Pupils struggle to read mother tongue
SEVENTY-EIGHT percent of Grade 4 pupils in South Africa struggle to read with understanding in their mother tongue. Whether this is due to the way African languages are taught in the education system was discussed among education experts at the Cape Peninsula University of Technology’s Mowbray campus yesterday.
The panel, which included Xolisa Guzula from UCT, Dr Shelley O’Carroll from WordWorks, Brian Ramadiro of Fort Hare University and Elizabeth Pretorius from Unisa, were brought together by the Education Fish Tank and Funda Wande, who hosted the talk to discuss bilingual education at schools.
Guzula, an education lecturer, said there was a debate about the teaching of reading in African languages. Guzula said her main concern was how English-speaking people were leading the debate on how to teach African languages to African children.
“Teachers tend to teach decoding in Grade 1-3 and forget to teach reading for meaning which children are expected to know in Grade 4.
“We teach them how to sound letters of the alphabet, but they may not understand the meaning of the words.
“Some believe that with African languages children do not need books and don’t have to be immersed in literature. We think they can teach coding and literature simultaneously.
“It’s not an either/or, they must read in African languages.” O’Carroll agreed with Guzula on having the teaching of reading in African languages addressed.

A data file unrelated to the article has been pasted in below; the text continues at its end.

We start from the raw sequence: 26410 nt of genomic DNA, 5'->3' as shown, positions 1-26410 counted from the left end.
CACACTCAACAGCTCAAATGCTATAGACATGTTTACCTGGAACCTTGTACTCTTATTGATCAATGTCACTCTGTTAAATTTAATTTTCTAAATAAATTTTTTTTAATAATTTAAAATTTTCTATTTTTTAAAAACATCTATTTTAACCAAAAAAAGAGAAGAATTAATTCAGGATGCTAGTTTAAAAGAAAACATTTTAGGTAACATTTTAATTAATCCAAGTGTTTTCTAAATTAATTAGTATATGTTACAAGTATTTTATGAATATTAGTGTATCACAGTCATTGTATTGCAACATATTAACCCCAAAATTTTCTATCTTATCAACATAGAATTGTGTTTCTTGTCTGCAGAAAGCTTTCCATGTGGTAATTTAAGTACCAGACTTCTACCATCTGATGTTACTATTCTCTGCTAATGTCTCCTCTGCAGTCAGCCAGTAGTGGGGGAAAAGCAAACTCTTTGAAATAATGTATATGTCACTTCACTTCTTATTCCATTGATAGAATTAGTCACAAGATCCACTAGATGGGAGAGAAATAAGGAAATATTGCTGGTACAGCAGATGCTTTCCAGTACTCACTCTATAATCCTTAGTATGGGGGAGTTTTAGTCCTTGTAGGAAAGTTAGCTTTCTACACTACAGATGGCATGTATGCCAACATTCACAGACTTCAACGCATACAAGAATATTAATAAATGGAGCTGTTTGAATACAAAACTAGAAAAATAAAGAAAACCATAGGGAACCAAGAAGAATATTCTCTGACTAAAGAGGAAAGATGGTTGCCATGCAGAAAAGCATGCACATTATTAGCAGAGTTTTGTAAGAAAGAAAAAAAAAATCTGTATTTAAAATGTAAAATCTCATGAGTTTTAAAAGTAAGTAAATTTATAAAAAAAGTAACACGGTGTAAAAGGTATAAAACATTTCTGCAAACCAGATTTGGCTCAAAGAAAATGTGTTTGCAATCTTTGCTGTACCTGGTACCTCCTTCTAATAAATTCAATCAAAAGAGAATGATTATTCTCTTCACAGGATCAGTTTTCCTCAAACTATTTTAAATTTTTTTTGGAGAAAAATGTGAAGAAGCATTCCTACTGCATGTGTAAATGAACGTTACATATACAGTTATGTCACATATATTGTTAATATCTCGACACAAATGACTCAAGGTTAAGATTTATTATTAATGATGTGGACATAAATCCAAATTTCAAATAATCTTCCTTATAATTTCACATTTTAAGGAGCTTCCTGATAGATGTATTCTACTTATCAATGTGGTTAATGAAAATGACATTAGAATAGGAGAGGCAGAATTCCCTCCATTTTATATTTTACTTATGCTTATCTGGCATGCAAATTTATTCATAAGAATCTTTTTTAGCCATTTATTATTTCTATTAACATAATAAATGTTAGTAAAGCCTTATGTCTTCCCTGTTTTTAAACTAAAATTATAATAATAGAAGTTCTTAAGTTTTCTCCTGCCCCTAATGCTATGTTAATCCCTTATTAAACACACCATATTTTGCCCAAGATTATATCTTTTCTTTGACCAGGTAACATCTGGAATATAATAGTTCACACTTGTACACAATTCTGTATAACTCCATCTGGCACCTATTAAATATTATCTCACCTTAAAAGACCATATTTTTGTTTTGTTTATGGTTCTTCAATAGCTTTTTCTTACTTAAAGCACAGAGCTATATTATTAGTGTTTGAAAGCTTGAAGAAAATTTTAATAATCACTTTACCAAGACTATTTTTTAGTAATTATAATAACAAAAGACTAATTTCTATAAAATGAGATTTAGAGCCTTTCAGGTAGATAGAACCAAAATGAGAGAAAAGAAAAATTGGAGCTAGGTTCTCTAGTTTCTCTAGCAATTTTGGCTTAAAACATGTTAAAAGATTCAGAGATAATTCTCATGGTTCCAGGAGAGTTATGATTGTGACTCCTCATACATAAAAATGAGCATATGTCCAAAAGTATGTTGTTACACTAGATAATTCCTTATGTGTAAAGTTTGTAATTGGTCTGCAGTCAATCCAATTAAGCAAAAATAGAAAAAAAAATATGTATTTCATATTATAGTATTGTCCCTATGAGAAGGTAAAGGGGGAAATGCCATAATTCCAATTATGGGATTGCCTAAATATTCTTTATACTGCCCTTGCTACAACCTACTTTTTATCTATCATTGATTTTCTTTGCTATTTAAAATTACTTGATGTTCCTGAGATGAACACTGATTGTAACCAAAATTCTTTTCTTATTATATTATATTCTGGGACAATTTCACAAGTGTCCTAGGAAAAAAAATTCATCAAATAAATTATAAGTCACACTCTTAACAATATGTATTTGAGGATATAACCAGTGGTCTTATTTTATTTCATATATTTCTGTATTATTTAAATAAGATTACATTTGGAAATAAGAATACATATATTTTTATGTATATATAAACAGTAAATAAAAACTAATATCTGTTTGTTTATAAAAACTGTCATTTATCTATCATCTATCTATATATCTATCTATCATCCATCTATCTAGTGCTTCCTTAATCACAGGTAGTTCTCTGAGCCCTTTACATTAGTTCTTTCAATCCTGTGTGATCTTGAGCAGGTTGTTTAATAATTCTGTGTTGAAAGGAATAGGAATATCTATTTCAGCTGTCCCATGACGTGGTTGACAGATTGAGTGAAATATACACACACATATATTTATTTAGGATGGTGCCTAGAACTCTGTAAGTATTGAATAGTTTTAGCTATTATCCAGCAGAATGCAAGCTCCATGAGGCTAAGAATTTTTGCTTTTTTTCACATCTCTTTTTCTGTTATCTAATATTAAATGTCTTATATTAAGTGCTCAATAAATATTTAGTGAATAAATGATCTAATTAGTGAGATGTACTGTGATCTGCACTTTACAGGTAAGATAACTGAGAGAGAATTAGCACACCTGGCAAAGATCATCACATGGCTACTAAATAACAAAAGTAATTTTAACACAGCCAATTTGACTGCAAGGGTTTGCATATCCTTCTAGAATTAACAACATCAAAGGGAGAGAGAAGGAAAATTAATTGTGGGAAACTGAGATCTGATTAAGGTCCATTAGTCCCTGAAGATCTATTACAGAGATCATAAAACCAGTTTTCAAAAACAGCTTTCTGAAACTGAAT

O’Carroll said teachers were getting in the habit of getting pupils to recite reading, which sounded good, but had no depth and understanding.
She said there was a need for investment in resources and books for children in African languages, so that children had opportunities brought to them in their own home language.
She also said teachers needed to be resourced and helped to teach well in both languages. “There are many issues where teaching reading in African languages is concerned. Some is related to methodology and how reading is being taught and some is a lack of resources.
“In many schools, there aren’t enough books in African languages and children don’t get to practise. This is an important opportunity to get people who work in different places, who share the same interests, to talk about the issue.
“We don’t have the answer, but we’re building towards that.”